Random Samples

Science  07 Jan 2011:
Vol. 331, Issue 6013, pp. 13

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  1. Cavemen Craved Carbs, Too


      Thank goodness they didn't brush. Plaque stuck to the teeth of three Neandertals who died more than 35,000 years ago has yielded evidence that the hominids ate plant food, including cooked plants, and not exclusively meat, as some scientists have suggested.

      No one knows why Neandertals disappeared about 25,000 to 30,000 years ago, as modern humans spread across Europe. Some data have suggested that they ate almost exclusively big game, which led to a hypothesis that they couldn't get enough calories to compete with modern humans.

      But Amanda Henry, a graduate student of physical anthropology at George Washington University (GWU) in Washington, D.C., thought their teeth might tell a different tale. Like a dental hygienist to the Paleolithic, Henry used dental tools to scrape tiny patches of calculus, or hardened plaque deposits, off Neandertal teeth from museum collections. Through a microscope, she saw grains of starch from seeds of cereal-like grasses; grains of cooked starch; legumelike starches; and hard structures, known as phytoliths, from date palms. Henry, along with anthropologist Alison Brooks of GWU and archaeobotanist Dolores Piperno of the Smithsonian National Museum of Natural History, reported the results online 27 December 2010 in the Proceedings of the National Academy of Sciences.

      “Here you have good research putting nails in the coffin of the ‘meat-eating Neandertals,’” says Harvard University archaeologist Ofer Bar-Yosef, who did not work on the project. He says this shows that, like modern humans, Neandertals ate what was available. “So the question, what caused the demise of the Neandertals and the success of the modern humans—I'm afraid we are not going to find this in the kitchen,” Bar-Yosef says.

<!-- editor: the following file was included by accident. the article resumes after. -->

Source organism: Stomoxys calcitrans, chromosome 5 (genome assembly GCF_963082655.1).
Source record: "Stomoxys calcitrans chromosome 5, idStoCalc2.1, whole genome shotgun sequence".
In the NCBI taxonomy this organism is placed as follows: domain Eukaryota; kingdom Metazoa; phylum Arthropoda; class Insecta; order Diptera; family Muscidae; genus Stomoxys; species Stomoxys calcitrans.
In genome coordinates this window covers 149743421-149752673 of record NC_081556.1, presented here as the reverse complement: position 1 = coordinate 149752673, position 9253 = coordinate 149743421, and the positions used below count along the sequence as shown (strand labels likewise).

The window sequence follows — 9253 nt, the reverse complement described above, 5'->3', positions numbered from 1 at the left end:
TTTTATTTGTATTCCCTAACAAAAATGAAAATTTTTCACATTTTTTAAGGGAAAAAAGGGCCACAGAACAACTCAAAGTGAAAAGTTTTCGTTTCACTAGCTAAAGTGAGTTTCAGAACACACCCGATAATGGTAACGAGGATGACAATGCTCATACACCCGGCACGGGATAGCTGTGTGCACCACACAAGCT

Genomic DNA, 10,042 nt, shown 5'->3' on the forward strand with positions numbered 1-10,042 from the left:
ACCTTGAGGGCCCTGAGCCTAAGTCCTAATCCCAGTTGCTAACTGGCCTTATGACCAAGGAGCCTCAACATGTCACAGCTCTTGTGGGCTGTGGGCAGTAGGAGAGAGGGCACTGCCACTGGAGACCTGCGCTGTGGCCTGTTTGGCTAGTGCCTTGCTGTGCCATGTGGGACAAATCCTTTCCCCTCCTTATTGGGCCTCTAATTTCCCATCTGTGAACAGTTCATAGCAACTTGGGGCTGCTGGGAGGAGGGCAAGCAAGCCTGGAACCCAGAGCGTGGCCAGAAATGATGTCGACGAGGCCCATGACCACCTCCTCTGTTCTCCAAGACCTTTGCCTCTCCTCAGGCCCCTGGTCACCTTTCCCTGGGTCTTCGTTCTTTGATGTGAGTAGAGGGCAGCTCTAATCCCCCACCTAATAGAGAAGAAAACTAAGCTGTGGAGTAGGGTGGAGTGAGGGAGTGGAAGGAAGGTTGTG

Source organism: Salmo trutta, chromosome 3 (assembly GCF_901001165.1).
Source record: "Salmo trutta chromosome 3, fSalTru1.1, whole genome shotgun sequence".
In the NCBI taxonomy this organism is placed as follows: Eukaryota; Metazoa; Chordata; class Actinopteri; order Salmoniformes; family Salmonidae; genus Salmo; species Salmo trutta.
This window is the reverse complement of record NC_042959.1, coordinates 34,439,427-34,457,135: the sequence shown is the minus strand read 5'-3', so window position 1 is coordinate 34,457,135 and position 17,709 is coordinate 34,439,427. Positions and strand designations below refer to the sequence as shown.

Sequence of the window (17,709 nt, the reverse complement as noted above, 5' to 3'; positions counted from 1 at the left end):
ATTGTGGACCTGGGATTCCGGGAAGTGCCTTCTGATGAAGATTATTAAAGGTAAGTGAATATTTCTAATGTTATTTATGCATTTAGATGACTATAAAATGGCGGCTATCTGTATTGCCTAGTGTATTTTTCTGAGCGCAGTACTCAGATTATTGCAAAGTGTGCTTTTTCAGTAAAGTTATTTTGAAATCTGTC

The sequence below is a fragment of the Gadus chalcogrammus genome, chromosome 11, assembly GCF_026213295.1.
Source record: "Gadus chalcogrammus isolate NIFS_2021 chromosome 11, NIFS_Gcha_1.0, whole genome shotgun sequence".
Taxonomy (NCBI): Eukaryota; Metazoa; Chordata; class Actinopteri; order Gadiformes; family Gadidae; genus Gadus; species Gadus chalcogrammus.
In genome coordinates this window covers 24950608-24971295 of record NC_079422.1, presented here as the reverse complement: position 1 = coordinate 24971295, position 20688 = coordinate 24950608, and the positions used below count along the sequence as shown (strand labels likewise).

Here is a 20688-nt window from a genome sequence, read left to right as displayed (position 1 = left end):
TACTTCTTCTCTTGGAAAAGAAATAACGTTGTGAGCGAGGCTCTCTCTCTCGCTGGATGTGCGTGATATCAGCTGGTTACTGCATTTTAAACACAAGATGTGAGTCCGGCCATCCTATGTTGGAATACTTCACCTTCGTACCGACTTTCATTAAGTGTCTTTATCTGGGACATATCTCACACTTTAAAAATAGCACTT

1. Chubby Little Guys


        Baby fat may be cute, but in extreme cases it could doom young children to a lifetime of dangerous weight troubles, according to a study published in the January/February issue of the American Journal of Health Promotion.

        Obesity researchers Brian Moss of Wayne State University in Detroit, Michigan, and William Yeaton of the University of Michigan, Ann Arbor, studied data from 16,400 children in the United States born in 2001. At 9 months, 31.9% of the children were either obese or at risk for becoming obese by the standards of the U.S. Centers for Disease Control and Prevention. By age 2, the proportion of at-risk or obese children jumped to 34.3%; 44% of the obese babies were still obese, and 20% of the at-risk babies had grown into obese toddlers. “We were surprised that kids seemed pretty disposed for obesity at such a young age,” Moss says.

        Hakon Hakonarson, a geneticist and obesity researcher at Children's Hospital of Philadelphia in Pennsylvania, says the study highlights the importance of early intervention in preventing obesity. “It's pretty much what people envisioned to be the case, but now there's data to back it up,” he says.

      1. Rose Is a Rose Is a Rose


          A rose by any other name may smell as sweet, but duplicate scientific names—and for the rose genus, there are at least 191—are pitfalls for botanists. Now there's a solution. On 29 December 2010, a team from the Missouri Botanical Garden in St. Louis and the Royal Botanic Gardens, Kew, in the United Kingdom announced the completion of The Plant List (www.theplantlist.org), a searchable online compendium of all 1,040,426 species names ever recorded.

          Before computers, it was nearly impossible to exhaustively search the literature before naming a new species, so duplicates started to pile up. For about 3 decades, both botanical gardens have been working on electronic databases. In 2008, they joined forces and set computers to the task of sorting out synonyms (Science, 10 September 2010, p. 1274). The result: Only 298,900 of the million or so names describe unique species; 477,601 are synonyms.

          Another 263,925 names remain unresolved. The team hopes botanists worldwide will help edit the list as they use it. “This is just the start,” says botanist Peter Raven, president emeritus of the Missouri Botanical Garden. “But it's a big start.”

        1. They Said It

            “When the idea first arose of a miniseries on materials science, my first thought was, ‘Who will watch this?’ Unlike chemistry, physics, biology, who has even heard of materials science? But as I came to see, … there's a reason, after all, why great historical ages are all named for stuff, the Stone Age, the Bronze Age, the Iron Age. Learning that was my personal ‘duh’ moment.”

            —Paula Apsell, executive producer of NOVA's Making Stuff, a four-part television series on materials science. The first episode airs on the U.S. PBS network on 19 January.